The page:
Foodstuff: Sichuan Preserved Vegetable
This particular foodstuff is something I have bought and used in a variety of different forms. The name on the can label, ‘Preserved Vegetable’ is further amplified in the Chinese script as being a Sichuan specialty, and one might be excused for thinking that the contents are any sort of vegetable that has been preserved in the style of Sichuan. In fact, any time you encounter the name ‘Sichuan Preserved Vegetable’, you are almost invariably dealing with a specific plant, sometimes known as a ‘Mustard Tuber’, which is fermented with salt and then quite heavily spiced, chiefly with chili paste or powder…
The English Ingredient list on my can describes the content as being ‘Chinese Radish’ but the actual greenish, knobby things inside are clearly not radishes of any stripe, and I have never come across this particular foodstuff being named as such elsewhere. The Chinese script uses the characters 榨菜 for the vegetable in question and this is pronounced zhà cài in Mandarin (although you can come across all sorts of renderings with ‘Jar Choy’ occurring quite frequently).
Directly translated, the individual characters mean ‘Pressed Vegetable’ but the dictionary I most commonly use renders the compound as ‘Hot Pickled Mustard Tuber’. Many sources will incorrectly identify the ‘mustard’ in question as being the same plant as used in the more common Chinese Pickled Mustard, but a quick look at the inside of the inside of the can shows this not to be the case. Above, you can see a picture of the untreated article that I filched from a website that identified it as ‘Jar Choy’.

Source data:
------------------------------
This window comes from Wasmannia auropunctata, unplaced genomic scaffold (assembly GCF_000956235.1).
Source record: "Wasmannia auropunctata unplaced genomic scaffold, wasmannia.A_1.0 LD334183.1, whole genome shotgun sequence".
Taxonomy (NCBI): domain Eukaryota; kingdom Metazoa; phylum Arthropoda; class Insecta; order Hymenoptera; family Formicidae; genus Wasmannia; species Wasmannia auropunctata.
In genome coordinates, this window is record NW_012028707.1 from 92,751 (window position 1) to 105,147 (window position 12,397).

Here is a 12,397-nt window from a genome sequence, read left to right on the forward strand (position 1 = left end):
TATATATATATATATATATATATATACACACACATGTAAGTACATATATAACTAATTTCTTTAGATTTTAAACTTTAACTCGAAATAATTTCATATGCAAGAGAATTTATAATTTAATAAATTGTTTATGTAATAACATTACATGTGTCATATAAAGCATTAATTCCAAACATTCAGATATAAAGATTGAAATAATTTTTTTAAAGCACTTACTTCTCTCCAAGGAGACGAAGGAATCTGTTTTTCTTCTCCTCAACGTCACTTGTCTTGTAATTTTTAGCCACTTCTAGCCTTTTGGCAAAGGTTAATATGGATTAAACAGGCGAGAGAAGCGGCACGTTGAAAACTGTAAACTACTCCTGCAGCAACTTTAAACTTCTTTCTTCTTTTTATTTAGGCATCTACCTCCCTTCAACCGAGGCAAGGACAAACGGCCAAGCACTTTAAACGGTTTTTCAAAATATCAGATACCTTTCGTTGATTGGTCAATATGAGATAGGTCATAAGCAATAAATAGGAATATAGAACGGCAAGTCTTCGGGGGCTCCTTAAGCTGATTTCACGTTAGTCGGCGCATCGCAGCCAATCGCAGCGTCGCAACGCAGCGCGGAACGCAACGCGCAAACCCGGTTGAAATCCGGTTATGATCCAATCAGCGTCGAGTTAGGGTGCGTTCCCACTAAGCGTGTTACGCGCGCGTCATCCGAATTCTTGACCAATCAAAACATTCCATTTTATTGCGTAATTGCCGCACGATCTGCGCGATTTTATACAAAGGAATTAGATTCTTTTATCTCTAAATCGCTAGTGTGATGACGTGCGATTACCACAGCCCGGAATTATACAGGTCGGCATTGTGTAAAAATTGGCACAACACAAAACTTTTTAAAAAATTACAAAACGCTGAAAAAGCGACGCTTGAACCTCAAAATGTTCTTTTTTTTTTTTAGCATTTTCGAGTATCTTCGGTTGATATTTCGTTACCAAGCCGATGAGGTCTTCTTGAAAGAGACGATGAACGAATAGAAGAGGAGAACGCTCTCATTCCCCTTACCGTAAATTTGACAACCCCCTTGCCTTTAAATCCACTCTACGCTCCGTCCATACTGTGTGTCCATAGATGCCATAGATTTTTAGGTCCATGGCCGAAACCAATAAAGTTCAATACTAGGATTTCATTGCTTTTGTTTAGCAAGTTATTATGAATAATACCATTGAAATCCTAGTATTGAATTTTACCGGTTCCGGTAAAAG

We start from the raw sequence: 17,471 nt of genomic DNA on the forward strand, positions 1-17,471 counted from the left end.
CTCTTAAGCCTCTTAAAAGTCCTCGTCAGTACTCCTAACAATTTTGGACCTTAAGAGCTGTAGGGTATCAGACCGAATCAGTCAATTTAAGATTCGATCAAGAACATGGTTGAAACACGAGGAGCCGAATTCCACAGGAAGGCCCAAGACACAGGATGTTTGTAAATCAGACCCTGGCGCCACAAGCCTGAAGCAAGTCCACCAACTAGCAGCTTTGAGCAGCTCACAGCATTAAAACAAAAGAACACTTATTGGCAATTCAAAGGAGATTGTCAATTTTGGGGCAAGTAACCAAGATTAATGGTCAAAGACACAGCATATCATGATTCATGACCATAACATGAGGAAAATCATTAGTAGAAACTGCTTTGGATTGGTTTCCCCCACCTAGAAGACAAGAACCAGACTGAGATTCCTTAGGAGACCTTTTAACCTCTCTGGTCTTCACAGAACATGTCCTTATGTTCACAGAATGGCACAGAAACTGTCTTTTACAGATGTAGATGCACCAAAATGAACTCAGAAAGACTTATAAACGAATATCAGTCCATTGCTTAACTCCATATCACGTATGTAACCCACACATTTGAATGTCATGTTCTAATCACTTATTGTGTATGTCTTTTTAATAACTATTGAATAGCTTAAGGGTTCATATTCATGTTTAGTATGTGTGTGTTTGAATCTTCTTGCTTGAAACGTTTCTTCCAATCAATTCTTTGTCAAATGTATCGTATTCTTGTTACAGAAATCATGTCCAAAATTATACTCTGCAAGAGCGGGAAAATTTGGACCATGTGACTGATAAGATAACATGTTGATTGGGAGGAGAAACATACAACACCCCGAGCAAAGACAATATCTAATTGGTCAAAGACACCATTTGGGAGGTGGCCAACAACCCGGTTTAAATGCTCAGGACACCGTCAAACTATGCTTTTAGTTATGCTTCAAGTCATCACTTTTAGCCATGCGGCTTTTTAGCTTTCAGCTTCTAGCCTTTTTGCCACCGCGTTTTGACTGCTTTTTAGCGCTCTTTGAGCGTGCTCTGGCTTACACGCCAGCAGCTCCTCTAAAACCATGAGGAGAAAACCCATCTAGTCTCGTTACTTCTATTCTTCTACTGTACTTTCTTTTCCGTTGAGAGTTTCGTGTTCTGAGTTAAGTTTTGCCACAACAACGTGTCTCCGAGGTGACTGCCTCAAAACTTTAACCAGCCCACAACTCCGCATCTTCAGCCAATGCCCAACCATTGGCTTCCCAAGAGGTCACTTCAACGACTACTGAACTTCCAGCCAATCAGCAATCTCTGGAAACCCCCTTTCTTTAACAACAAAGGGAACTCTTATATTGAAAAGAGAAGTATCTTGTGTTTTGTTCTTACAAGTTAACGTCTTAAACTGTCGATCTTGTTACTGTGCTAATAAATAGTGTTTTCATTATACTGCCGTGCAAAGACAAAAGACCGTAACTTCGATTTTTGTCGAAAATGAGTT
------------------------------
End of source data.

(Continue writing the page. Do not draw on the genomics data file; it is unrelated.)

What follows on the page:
Here is a closer look at one of the tubers that has been sliced to show the interior. These are quite small ones, most of which were sliced in half before canning and it I possible to buy whole ones of a larger size in clear plastic bags with 6 or 8 per package. I actually prefer these as the ones in cans have the same slightly metallic, canned taste as do canned bamboo shoots, green beans, and some other vegetables. Luckily, this can be rinsed or soaked away quite easily.
When you open the can, there is the same sulfurous smell you get with sauerkraut and the taste is also somewhat similar except this product is not quite as tangy and is much saltier. The chili, as is the case with this brand, can be a bit acrid, but the paste, or powder, is usually washed off before use, especially as you will need to rinse or soak the vegetable to remove some of the salinity depending upon the intended use. The can suggests that the tube can be eaten as is (like a pickle) or added to hot dishes and soups, with suggested accompaniment being pork, chicken, and dried shrimps, amongst other possibilities).
By the way, you can also buy the tuber already cut or chopped and, indeed, this brand sells a can that is exactly the same as the one in the first picture of this post, except that it has the word ‘Shredded’ on the label, just below the ‘Preserved Vegetable’ title. Look for this to make sure you are getting the type you want. The shredded are convenient, if that’s what you want, but the whole ones allow you to slice as you please.
Here is product by a different manufacturer that is already pre-shredded. This one is actually quite a bit less salty than other varieties and is also quite sweet. The package really doesn’t contain enough to be used in a stir-fried dish, for example, but the flavor does make it great for a lovely snack all by itself.
Anyway, I will be featuring some of the canned type in a dish or two fairly soon…